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West Africa faces up to policing its terror triangle

West Africa faces up to policing its terror triangle
A French soldier monitors a rural area during an operation in northern Burkina Faso, along the border with Mali and Niger, November 10, 2019

West Africa faces up to policing its terror triangle

With the withdrawal of troops from Chad and the imminent reduction of French troops in the vast Sahelian region of West Africa – where jihadist groups continue to carry out attack after attack, targeting civilians and soldiers indiscriminately – new Counterterrorism tactics are underway.

Defense ministers of the G5 Sahel countries – Burkina Faso, Chad, Mali, Mauritania and Niger – are planning more joint military operations and greater “heart and mind” commitment.

This will target the peasant and pastoral communities of the “region of the three borders”, where Burkina Faso, Niger and Mali converge and where militant activity is the most intense.

By finalizing the new approach during defense talks this week in the Nigerien capital Niamey, the G5 countries are taking the strategic lead.

France is returning to a supporting role, after President Emmanuel Macron recently announced that his counterterrorism operation Barkhane was drawing to a close, with the number of French troops in the Sahel reduced from 5,100 to 2,500 to 3,000 over the next few years. month.

In the immediate future, Niger, Mali and Burkina Faso had to take into account Chad’s brutal decision in August to reduce its troops in the three-border region from 1,200 men to just 600.

The Chadian transitional regime in place since the death of President Idriss Déby in April has decided that it must repatriate half of the contingent to deal with local security threats.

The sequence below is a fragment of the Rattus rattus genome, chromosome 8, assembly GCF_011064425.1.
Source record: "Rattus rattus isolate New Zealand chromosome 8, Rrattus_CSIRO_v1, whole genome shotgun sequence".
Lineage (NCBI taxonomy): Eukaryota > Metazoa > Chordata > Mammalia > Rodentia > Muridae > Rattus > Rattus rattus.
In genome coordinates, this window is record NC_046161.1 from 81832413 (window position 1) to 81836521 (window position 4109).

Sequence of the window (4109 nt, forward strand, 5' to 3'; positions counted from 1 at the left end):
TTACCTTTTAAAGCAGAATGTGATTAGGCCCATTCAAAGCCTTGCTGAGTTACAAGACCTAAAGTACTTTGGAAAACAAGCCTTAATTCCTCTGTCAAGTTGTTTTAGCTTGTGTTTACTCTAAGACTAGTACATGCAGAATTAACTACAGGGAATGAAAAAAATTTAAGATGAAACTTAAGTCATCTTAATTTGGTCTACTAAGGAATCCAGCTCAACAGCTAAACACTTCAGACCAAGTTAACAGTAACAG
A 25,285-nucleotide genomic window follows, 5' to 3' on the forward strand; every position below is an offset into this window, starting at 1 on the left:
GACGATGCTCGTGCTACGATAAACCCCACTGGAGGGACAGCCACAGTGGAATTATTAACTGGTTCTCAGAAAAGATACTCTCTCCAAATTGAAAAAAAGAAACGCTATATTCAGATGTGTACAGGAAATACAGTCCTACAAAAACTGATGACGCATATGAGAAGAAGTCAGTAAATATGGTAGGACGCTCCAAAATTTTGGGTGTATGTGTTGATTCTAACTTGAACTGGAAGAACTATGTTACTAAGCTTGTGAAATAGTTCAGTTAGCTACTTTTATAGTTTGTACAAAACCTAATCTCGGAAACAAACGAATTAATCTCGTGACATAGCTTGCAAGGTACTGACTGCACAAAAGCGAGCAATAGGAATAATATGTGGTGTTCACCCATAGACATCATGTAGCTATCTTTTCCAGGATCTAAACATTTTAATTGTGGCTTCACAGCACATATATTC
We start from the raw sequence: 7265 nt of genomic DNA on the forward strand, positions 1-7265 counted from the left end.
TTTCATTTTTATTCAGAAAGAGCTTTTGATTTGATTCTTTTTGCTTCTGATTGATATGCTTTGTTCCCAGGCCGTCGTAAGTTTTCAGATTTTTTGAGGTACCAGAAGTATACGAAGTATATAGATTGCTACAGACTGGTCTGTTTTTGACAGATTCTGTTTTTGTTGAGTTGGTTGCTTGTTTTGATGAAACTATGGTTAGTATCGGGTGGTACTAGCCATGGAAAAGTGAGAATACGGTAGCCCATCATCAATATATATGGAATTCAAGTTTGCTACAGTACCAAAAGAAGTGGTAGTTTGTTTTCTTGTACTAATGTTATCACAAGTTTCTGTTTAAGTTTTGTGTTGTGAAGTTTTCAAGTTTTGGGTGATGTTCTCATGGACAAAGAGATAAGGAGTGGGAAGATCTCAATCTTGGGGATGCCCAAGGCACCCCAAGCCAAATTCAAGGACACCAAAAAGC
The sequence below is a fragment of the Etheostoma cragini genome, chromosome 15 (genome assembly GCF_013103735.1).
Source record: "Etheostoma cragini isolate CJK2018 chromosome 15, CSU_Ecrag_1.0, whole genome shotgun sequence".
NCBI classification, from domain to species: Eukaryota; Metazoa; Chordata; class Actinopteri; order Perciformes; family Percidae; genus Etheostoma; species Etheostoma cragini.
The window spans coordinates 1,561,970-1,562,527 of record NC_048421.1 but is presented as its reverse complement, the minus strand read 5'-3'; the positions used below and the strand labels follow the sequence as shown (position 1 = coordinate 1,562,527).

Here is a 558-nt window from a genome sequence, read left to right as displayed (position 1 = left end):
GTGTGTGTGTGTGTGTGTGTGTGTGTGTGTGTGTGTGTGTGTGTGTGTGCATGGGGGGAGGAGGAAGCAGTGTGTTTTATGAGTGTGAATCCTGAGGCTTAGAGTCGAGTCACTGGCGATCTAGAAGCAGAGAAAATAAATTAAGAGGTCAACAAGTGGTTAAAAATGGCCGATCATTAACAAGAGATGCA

These include:

  • Nigeria-based Boko Haram and its spin-off group Iswap, which continue to raid communities on the shores of Lake Chad
  • The spillover effects of the conflict between the rebels and the government in neighboring Central African Republic.
  • And in the desert north of Chad itself, local insurgents who may still threaten – despite government efforts to strike border security deals with Libya.

But if the choice of priorities of the N’Djamena junta is completely understandable, where is the fight against jihadists in the central Sahel?

motorcycle killings

Human Rights Watch estimates that 420 civilians have been killed this year in western Niger alone.

The recent attacks have been typical.

On August 16, armed men on motorcycles broke into the village of Dareye-Daye, which had already been raided in March, and massacred 37 people.

Two days later, 47 civilians and gendarmes died when a military convoy was attacked between Dori and Arbinda in northern Burkina Faso.

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But in fact the Chadian troops which have just withdrawn were largely equipped with heavy artillery and armored tracked vehicles – an impressive equipment but little adapted to the very mobile conflict in the central Sahel, where the wet season of June-September makes many areas impassable.

The contingent was not sent to the central Sahel until February by the late President Déby.

France has repeatedly urged him to contribute to the G5 Sahel “joint force” – an agreement under which member state forces collaborate and operate across borders in the fight against jihadist groups.